Metastasis is responsible for more than 90% of cancer patient mortality yet there are no therapies that specifically target metastatic disease. Many of the current in vitro models of metastasis focus on the molecular mechanisms of migration, invasion and/or surviving anoikis, but cannot recapitulate the complexity of the environment in which metastasis occurs in vivo. Conversely, in mouse models of metastasis, it has been difficult to examine the molecular mechanisms that enable cells to proceed through each distinct step of metastasis. For these reasons little is known about the challenges facing metastasizing cells in vivo, and how they are overcome. My proposal utilizes a clinically relevant model of melanoma metastasis, patient-derived xenografts in immunocompromised mice, to dissect the metastatic cascade into distinct steps. During the mentored phase of the grant, I will focus on identifying metabolic and stress-response signaling pathways that are specific to melanoma cells at different stages of metastasis, and functionally validate their importance. With these insights, I will continue independent research focusing on the molecular details of the pathways that are engaged during these bottlenecks to identify novel therapeutic targets that may prove useful in treating metastatic disease.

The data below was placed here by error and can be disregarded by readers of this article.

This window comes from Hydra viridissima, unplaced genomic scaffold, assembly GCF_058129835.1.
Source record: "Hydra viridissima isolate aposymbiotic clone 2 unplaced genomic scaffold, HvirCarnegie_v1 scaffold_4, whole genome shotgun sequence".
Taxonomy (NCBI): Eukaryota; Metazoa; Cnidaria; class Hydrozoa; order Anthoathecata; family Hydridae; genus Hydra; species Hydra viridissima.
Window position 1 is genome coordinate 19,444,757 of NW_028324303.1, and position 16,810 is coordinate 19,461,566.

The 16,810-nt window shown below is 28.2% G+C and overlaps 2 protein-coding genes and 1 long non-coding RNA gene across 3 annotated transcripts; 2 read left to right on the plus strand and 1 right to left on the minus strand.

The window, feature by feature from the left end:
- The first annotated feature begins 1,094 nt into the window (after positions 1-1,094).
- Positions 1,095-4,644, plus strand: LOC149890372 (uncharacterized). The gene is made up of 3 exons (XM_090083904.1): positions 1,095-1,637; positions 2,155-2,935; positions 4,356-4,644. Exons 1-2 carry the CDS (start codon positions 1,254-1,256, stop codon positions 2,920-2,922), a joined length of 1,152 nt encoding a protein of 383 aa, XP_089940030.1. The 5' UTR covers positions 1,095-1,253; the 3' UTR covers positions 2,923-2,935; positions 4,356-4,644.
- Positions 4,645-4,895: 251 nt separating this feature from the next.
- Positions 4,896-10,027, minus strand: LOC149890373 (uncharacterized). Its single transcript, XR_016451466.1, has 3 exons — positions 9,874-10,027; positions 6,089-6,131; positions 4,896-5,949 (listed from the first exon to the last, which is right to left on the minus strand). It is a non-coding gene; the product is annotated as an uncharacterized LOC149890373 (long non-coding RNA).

Metastasis is the most lethal aspect of cancer progression, however therapies that specifically target metastatic lesions are nonexistent. This is primarily due to a lack of clinically accurate models of metastatic disease and a poor understanding of the molecular mechanisms that govern each step of the complex cascade of events that comprises metastatic progression. I have used a patient-derived xenogfraft model of late-stage melanoma, which accurately recapitulates the outcome of the disease in the patients, to gain better understanding of the specific barriers that cancer cells must overcome in order to reach distant organs and form metastatic lesions. Using this model, I hope to gain understanding of biology which may be applicable to other types of metastatic cancer, I will gain further insight into the detailed molecular mechanisms that are employed by metastasizing cells and identify potentially novel treatments specific to combating metastatic lesions.